KEEPING SAFE AND SECURE

Raised on Maui in a house with no lock on the front door, Rebecca Serle knew she'd have to consider security issues when she thought about attending college. But when she fell in love with the University of Southern California, located in crime-prone South Los Angeles, her questions became even better focused. So when Serle and her parents visited the school, they decided to tack on a security check to their campus visits. Crime statistics showed them that USC was as safe as many other California schools. On campus, her father, Ron, saw many security cops, on foot and bike. And by questioning undergraduates, Serle found that "students really did seem to feel safe." Reassured, she enrolled. Now 18, she's diving into freshman English--and getting used to an unfamiliar dorm keycard.

With academics, location and finances for students to mull over already, campus safety is rarely the paramount issue in college selection. But anecdotal evidence from university officials, parents and counselors suggests it has become more important, particularly after 9-11. Still, despite heightened concerns, officials say, few families know how to dig past the scripted assurances of college brochures. What the experts make clear is that there are right and wrong ways to get information.

First, look at the numbers. Virtually every college is required to file crime statistics over a three-year period with the U.S. Department of Education. Using the DOE Web site (ope.ed.gov/security/Search.asp), check each campus you're considering. First, notice that no campus is crime-free. Nationally in 2001, for example, there were 18 campus homicides and 2,125 forcible sex offenses, including rape. The second key point: property crimes far outnumber the more dangerous crimes against persons.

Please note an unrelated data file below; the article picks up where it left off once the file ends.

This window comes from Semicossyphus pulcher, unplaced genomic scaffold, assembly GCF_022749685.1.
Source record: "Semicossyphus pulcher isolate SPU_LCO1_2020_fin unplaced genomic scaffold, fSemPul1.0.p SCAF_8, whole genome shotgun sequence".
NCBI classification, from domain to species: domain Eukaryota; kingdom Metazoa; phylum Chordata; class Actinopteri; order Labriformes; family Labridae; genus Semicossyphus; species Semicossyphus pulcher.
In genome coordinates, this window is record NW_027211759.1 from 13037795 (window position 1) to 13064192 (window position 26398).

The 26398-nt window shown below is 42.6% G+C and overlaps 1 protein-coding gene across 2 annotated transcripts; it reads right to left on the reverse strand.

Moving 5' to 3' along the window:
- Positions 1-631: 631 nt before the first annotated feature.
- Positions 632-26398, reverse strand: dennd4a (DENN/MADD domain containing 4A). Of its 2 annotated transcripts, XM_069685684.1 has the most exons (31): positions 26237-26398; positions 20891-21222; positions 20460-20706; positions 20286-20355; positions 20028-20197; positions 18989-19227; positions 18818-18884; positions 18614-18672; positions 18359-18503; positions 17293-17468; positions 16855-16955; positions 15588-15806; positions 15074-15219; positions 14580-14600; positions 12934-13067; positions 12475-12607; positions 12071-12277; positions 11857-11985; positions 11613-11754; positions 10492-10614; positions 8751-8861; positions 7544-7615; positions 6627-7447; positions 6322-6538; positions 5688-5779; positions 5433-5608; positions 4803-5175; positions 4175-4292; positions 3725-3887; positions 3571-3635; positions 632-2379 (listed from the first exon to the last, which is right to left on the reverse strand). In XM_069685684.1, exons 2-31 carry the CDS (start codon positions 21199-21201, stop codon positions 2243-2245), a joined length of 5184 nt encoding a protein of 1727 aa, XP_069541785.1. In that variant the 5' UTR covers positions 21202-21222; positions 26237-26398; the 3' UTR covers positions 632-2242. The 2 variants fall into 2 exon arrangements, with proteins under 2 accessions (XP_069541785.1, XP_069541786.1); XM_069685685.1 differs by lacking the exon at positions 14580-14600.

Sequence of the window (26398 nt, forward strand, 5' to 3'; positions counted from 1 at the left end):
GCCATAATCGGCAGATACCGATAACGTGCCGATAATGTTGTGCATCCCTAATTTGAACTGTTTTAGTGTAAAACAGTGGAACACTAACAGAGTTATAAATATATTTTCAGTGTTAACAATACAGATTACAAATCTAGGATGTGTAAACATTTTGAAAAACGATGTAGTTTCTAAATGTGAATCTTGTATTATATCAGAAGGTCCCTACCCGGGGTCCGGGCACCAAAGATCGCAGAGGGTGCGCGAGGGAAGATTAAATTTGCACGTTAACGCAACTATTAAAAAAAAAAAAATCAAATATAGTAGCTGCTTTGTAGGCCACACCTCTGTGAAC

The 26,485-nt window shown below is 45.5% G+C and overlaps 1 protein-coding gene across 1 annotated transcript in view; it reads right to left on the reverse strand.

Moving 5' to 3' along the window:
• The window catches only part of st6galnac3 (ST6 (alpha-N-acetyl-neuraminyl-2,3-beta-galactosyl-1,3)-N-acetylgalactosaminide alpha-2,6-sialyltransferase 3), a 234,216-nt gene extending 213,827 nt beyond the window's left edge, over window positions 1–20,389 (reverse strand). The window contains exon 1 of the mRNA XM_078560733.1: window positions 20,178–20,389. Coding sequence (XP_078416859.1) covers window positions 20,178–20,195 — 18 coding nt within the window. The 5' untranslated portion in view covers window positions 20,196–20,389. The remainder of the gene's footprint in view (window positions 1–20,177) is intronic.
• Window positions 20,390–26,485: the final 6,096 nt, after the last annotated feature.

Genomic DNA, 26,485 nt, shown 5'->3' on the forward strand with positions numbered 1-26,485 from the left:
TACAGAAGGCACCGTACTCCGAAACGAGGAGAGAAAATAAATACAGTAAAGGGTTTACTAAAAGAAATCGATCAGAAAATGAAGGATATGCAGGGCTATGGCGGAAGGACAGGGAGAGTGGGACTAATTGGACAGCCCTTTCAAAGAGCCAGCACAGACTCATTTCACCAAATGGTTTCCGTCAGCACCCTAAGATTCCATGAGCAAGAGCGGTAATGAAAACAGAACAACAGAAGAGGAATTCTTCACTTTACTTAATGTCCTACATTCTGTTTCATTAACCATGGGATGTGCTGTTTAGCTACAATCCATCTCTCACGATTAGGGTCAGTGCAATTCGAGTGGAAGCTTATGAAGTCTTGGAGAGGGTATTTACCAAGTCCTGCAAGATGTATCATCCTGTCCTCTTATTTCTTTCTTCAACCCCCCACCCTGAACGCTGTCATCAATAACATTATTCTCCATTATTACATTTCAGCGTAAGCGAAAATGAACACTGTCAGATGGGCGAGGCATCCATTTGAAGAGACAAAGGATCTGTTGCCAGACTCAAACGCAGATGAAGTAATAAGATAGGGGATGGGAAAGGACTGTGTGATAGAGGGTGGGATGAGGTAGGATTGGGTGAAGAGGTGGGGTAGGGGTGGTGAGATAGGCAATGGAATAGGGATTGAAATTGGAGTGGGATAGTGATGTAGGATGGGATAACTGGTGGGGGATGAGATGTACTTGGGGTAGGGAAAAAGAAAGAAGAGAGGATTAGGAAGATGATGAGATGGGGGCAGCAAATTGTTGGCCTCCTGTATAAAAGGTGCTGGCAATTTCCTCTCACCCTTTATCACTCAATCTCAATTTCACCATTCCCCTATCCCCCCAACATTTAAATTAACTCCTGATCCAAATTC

The data show that urban schools on average are no more dangerous than rural ones--at least for crimes committed on the campuses themselves. (Off campus, the urban schools are indeed less safe.) Use the crime numbers to familiarize yourself, but don't judge schools solely by their numbers. For one thing, the numbers aren't adjusted for a school's size, making big universities seem a bit like crime-scenes-with-a-faculty, compared with tiny liberal-arts colleges. Also, it's of-ten hard to tell if high numbers spring from poor security--or the opposite. Good policing, after all, leads to more arrests.

Numbers in hand, your next step should be the campus visit. Listen to what admissions officials say about campus safety, but that's just the beginning. While you're checking out Econ 101, size up the campus police. Many colleges have raised training standards for campus police, but some remain glorified security guards. (September 11 helped push the trend toward professionalism along, as schools ratcheted up emergency planning and joint training with local cops.) Campus hardware is also important. Do locks actually work? Do emergency phones? Or closed-circuit TVs at key entry points? Try directing questions at people who aren't often asked them. Whatever their innate honesty, admissions officers and student guides are selling the school, so get past them. Query real students. You may get better answers if parents let prospective students do the questioning, particularly on touchy subjects. "I find that it helps if girls can talk to girls," says Denver admissions consultant Steve Antonoff. They can ask if students think they can walk safely downtown at night or from the dorm to the library.

Information will take a parent or applicant only so far. Safety and security aren't just about locked doors, emergency phones and vigilant police. A student's own behavior is half the battle. Losing a high schooler's naivet?? may be a difficult part of growing up, but it can help freshmen avoid becoming a crime statistic. And not just if you're from Maui.